Have you ever seen a “Bear” button in your UI?
Well, we have, and we’re not talking about localizing a zoo website. Sometimes, doing your own translation review can cause unexpected results (see last example below)…
So we thought we would show you how to avoid the 5 most common translation review traps:
#1 “Our accountant knows some Hebrew.”
Having a multilingual staff is an excellent advantage for companies doing business worldwide. But is your accountant a native speaker, and more important, is she ‘recently native’? Languages evolve over time and even native speakers living abroad can have trouble staying current.
If you want native review, go to where the language is spoken.
#2 “Our QA team says you forgot to translate ‘file’ in Italian.”
QA teams are there to ensure that the product meets technical quality requirements. QA teams are not linguistic reviewers and should not be involved in reviewing translations, as it can be a serious time waster for everyone involved. For example, your QA team might not know that the Italian translation for “file” is “file.”
#3 “Our reviewer is busy, so we will use someone else.”
Writing is subjective. Imagine putting 10 professional writers in a room and asking them to describe the same thing. You’ll get 10 different versions. In the same way that it can be risky to use distributors as translators (see “Caution: The True Costs and Risks of Distributor Translations“), it can be just as risky to have inconsistent reviewers.
The secret is having a team of dedicated reviewers and making sure they are good communicators in their respective language.
#4 “We’ll get in-country product experts to review the translations.”
This is actually the right approach, if done correctly. Having in-country product experts do internal review can be effective, but they should not work alone. Medialocate recommends having them engage directly with our translators.
They can work in two phases:
- Upstream: early on, to approve terminology, sign off on style guides, and provide guidance as needed.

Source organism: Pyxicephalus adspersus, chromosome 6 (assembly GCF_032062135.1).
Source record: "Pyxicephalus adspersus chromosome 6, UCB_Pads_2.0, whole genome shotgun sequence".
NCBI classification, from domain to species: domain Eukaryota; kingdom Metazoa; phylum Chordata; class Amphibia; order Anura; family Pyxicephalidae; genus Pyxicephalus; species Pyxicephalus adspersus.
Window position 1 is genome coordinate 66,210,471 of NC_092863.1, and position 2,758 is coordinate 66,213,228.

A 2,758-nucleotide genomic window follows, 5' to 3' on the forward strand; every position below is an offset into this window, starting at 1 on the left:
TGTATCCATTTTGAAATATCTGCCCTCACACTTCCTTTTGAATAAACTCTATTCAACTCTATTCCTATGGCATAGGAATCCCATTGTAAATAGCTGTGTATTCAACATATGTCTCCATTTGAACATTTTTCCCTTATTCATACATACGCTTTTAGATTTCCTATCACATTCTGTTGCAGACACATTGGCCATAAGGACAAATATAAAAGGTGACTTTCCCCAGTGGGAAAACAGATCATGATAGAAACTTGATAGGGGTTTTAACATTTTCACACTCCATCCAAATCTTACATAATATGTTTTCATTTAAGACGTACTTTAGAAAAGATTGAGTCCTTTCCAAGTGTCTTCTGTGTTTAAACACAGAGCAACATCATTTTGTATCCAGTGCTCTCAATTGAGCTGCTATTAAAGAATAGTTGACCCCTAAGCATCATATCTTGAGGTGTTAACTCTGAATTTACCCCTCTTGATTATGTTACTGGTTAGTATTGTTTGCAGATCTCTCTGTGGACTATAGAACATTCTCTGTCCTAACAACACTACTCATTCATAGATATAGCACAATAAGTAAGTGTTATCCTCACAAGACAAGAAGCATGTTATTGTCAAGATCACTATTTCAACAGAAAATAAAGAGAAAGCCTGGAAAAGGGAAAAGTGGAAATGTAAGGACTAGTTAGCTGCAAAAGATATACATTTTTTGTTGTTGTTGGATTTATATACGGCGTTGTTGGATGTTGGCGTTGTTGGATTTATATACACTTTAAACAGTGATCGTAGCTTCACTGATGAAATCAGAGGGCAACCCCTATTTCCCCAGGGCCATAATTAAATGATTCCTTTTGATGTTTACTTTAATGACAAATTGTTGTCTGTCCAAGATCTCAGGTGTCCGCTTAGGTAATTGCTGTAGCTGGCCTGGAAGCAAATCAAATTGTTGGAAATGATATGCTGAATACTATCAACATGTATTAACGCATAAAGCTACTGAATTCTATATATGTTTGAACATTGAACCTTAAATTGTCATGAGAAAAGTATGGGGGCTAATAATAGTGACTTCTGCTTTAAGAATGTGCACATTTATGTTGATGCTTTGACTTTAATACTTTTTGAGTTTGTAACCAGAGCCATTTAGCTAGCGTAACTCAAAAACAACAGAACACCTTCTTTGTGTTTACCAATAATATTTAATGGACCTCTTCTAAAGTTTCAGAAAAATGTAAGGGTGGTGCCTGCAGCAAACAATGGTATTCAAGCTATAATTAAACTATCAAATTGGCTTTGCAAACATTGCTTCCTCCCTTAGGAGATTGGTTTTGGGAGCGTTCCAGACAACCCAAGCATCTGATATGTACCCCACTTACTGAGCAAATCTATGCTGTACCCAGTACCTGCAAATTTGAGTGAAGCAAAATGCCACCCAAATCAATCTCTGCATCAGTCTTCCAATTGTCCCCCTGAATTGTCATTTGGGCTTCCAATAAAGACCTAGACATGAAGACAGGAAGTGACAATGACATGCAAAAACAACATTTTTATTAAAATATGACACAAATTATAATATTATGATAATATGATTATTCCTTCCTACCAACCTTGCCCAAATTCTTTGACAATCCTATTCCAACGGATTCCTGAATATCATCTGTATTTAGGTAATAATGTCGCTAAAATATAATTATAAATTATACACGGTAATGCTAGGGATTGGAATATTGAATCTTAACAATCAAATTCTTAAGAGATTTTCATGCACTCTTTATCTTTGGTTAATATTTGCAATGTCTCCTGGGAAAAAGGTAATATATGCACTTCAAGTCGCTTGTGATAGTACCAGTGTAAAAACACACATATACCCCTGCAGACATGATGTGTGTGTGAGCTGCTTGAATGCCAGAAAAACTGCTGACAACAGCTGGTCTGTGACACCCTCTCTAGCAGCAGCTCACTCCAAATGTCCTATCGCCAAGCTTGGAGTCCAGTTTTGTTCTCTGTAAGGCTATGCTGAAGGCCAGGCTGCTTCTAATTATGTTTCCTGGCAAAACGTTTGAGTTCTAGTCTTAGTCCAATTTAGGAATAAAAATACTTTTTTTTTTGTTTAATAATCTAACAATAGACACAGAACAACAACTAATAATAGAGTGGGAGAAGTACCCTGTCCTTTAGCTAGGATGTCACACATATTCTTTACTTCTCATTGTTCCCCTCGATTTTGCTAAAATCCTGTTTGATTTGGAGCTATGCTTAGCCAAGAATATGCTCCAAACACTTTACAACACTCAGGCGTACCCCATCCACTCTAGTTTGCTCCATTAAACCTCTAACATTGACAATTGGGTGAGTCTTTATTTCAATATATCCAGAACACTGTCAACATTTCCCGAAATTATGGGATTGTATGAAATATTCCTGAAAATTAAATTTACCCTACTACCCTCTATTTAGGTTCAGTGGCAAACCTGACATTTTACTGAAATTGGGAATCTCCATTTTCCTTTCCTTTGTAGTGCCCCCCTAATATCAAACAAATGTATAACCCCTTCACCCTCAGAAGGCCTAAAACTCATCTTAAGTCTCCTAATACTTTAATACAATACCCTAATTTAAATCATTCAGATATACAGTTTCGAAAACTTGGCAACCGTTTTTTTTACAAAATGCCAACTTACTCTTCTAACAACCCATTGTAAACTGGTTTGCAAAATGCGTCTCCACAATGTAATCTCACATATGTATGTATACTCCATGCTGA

- Downstream: for the reviews themselves, they should use the established glossaries and style guides.
#5 “We made some changes and will get back to you post-launch”
It is vital to provide timely and helpful feedback so that we can ensure that the suggested reviews are linguistically accurate. We call this the Client Review Validation step, which can be a useful way to ensure that internal reviews actually do bring about improvements.
Client-Side Translation Review can be a real Bear sometimes…
Here are some recent “internal” translation review examples gone wrong, and how we fixed them in time:
- An intern at a client’s French office did the voice-over for a video supporting a new product launch. She changed the translation of “24/7” to 24:07. The video told customers the product would “be available at 12:07 AM.” We caught the error while compiling the French video in our in-house production studio and told the client that we would re-record it.
- An internal reviewer changed the Chinese translations in a UI menu that listed language names. Not only did the reviewer change most of the language names to country names, “Danish” was changed to “Netherlands!”
…and as for the “Bear” button, here it goes…
- Ready for the Bear? We localized the UI for a video editing tool into German and noticed that the “Edit” button was in between two other buttons, with no room to expand. The German translation for “Edit” is Bearbeiten, which clearly was not going to fit. So we suggested using the English term, since many Germans are already using the term Editieren and Edit by itself would not cause too much confusion. The product manager kept the original translation and since no one on the engineering team knew German, the product was released with a button that said “Bear.”
Are you ready for an efficient, repeatable, and reliable translation review process? Medialocate is here to help!